One of four panels held by the Platypus Affiliated Society at Left Forum 2014, from May 30th to June 1st, 2014.
Although the art world seemed mostly unscathed by the 2008 financial crisis and the Occupy movement, a notable focus on the art market and the power structures of the art world has emerged in the past few years. This trend has been visible in gallery and museum shows, which have taken on a more introspective, historical character and largely shied away from the overblown spectacle of years past, and in numerous articles in various media outlets, from niche blogs to the New York Times. Moreover, the language of the art world, from gallery or museum press releases and catalogs to reviews to lengthy theoretical articles, has long been steeped in Marxist cultural critique, although this influence mostly remains implicit, unstated, and perhaps unconscious. Ben Davis’s recent book, 9.5 Theses on Art and Class, arrived as something of an anomaly in this atmosphere. A welcome anomaly, though, and one worth exploring further. What does a Marxist approach to contemporary art look like, separate from merely a critique of the art market or a preference for overtly “political” art? Davis and others have suggested that art’s true power lies in the utopian image of the figure of the artist, who embodies personally fulfilling labor, rather than art as such. This begs the fundamental question: what is the role of art itself in the contemporary landscape, and can this be separated from the structures (institutional and financial) in which it is embedded?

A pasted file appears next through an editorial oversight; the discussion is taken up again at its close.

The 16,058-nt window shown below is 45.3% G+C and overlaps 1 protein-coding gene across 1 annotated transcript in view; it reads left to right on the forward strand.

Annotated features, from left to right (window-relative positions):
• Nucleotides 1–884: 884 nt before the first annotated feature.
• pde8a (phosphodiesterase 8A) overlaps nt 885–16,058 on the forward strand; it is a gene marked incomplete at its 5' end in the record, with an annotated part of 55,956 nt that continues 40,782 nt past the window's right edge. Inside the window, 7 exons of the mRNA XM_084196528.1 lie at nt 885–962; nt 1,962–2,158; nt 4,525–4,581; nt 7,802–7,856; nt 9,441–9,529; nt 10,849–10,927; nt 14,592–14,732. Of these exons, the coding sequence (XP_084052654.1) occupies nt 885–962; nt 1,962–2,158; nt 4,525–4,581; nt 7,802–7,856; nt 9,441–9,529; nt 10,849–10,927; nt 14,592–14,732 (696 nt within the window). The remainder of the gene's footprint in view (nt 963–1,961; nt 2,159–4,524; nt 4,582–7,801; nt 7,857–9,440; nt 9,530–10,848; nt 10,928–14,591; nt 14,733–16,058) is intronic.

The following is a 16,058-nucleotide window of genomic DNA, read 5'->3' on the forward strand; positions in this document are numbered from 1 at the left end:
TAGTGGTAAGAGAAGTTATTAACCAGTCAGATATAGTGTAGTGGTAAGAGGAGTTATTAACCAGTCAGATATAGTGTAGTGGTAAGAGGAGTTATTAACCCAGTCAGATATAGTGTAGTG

Panel held as part of the third annual Platypus International Convention, on Saturday, April 30th, 2011, at the School of the Art Institute of Chicago.
After its apparent exhaustion as a project of social transformation, Marxism seems to remain alive as a cultural and hermeneutic endeavor. Self-avowedly Marxist theorists -- Zizek, Badiou, Ranciere -- exert a heavy, if opaque, influence on the self-understanding and practice of contemporary art and inspire research programs in the humanities. Despite its radical appeal, "Marxist" theory may ultimately flatter the political and aesthetic claims of the present. Could investigation of of the now obscure historical Marxist cultural critique of Leon Trotsky, Theodor Adorno, Walter Benjamin bring to recognition, and therein challenge the inadaquecies of the present? What opaque historical transformations does the difficulty of such work indicate? How might the long-abused concepts of autonomy, medium specificity, kitsch, avant garde -- form part of what Marx called the "ruthless critique of the present." What might the problems of aesthetics and culture have to do with the political project of the self-education of the Left?